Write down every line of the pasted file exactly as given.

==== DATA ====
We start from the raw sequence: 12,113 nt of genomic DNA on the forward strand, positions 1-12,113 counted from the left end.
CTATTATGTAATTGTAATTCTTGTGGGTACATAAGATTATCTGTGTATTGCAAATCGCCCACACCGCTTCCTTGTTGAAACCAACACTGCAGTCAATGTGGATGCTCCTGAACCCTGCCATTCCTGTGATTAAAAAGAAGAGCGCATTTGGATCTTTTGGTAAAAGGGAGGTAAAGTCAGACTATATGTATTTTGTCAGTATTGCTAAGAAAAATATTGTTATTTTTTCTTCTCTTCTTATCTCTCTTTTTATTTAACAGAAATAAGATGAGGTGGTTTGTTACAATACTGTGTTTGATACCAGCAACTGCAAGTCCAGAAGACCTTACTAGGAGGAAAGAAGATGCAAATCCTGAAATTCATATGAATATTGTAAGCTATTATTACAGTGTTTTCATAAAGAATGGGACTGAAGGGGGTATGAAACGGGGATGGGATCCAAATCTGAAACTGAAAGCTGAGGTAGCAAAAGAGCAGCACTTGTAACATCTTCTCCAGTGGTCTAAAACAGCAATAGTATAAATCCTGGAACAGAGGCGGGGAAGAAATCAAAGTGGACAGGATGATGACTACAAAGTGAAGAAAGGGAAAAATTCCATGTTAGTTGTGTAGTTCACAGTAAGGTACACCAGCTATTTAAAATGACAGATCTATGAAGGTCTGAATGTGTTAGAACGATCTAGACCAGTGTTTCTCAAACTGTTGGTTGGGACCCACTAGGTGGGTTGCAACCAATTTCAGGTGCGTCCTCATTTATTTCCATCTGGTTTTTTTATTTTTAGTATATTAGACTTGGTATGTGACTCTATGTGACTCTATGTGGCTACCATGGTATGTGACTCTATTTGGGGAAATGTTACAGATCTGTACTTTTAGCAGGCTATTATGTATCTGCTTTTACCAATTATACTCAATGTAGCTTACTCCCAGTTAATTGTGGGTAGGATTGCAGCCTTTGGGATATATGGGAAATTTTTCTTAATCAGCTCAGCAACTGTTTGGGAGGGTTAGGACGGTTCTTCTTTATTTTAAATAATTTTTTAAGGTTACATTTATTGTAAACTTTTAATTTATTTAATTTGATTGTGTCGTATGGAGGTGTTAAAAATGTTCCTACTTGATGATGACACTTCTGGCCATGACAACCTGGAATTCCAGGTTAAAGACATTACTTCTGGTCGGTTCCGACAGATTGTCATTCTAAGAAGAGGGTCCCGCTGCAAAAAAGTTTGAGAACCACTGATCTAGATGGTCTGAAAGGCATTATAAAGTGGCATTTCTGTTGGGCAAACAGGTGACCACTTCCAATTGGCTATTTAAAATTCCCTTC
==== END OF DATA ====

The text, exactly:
We start from the raw sequence: 12,113 nt of genomic DNA on the forward strand, positions 1-12,113 counted from the left end.
CTATTATGTAATTGTAATTCTTGTGGGTACATAAGATTATCTGTGTATTGCAAATCGCCCACACCGCTTCCTTGTTGAAACCAACACTGCAGTCAATGTGGATGCTCCTGAACCCTGCCATTCCTGTGATTAAAAAGAAGAGCGCATTTGGATCTTTTGGTAAAAGGGAGGTAAAGTCAGACTATATGTATTTTGTCAGTATTGCTAAGAAAAATATTGTTATTTTTTCTTCTCTTCTTATCTCTCTTTTTATTTAACAGAAATAAGATGAGGTGGTTTGTTACAATACTGTGTTTGATACCAGCAACTGCAAGTCCAGAAGACCTTACTAGGAGGAAAGAAGATGCAAATCCTGAAATTCATATGAATATTGTAAGCTATTATTACAGTGTTTTCATAAAGAATGGGACTGAAGGGGGTATGAAACGGGGATGGGATCCAAATCTGAAACTGAAAGCTGAGGTAGCAAAAGAGCAGCACTTGTAACATCTTCTCCAGTGGTCTAAAACAGCAATAGTATAAATCCTGGAACAGAGGCGGGGAAGAAATCAAAGTGGACAGGATGATGACTACAAAGTGAAGAAAGGGAAAAATTCCATGTTAGTTGTGTAGTTCACAGTAAGGTACACCAGCTATTTAAAATGACAGATCTATGAAGGTCTGAATGTGTTAGAACGATCTAGACCAGTGTTTCTCAAACTGTTGGTTGGGACCCACTAGGTGGGTTGCAACCAATTTCAGGTGCGTCCTCATTTATTTCCATCTGGTTTTTTTATTTTTAGTATATTAGACTTGGTATGTGACTCTATGTGACTCTATGTGGCTACCATGGTATGTGACTCTATTTGGGGAAATGTTACAGATCTGTACTTTTAGCAGGCTATTATGTATCTGCTTTTACCAATTATACTCAATGTAGCTTACTCCCAGTTAATTGTGGGTAGGATTGCAGCCTTTGGGATATATGGGAAATTTTTCTTAATCAGCTCAGCAACTGTTTGGGAGGGTTAGGACGGTTCTTCTTTATTTTAAATAATTTTTTAAGGTTACATTTATTGTAAACTTTTAATTTATTTAATTTGATTGTGTCGTATGGAGGTGTTAAAAATGTTCCTACTTGATGATGACACTTCTGGCCATGACAACCTGGAATTCCAGGTTAAAGACATTACTTCTGGTCGGTTCCGACAGATTGTCATTCTAAGAAGAGGGTCCCGCTGCAAAAAAGTTTGAGAACCACTGATCTAGATGGTCTGAAAGGCATTATAAAGTGGCATTTCTGTTGGGCAAACAGGTGACCACTTCCAATTGGCTATTTAAAATTCCCTTC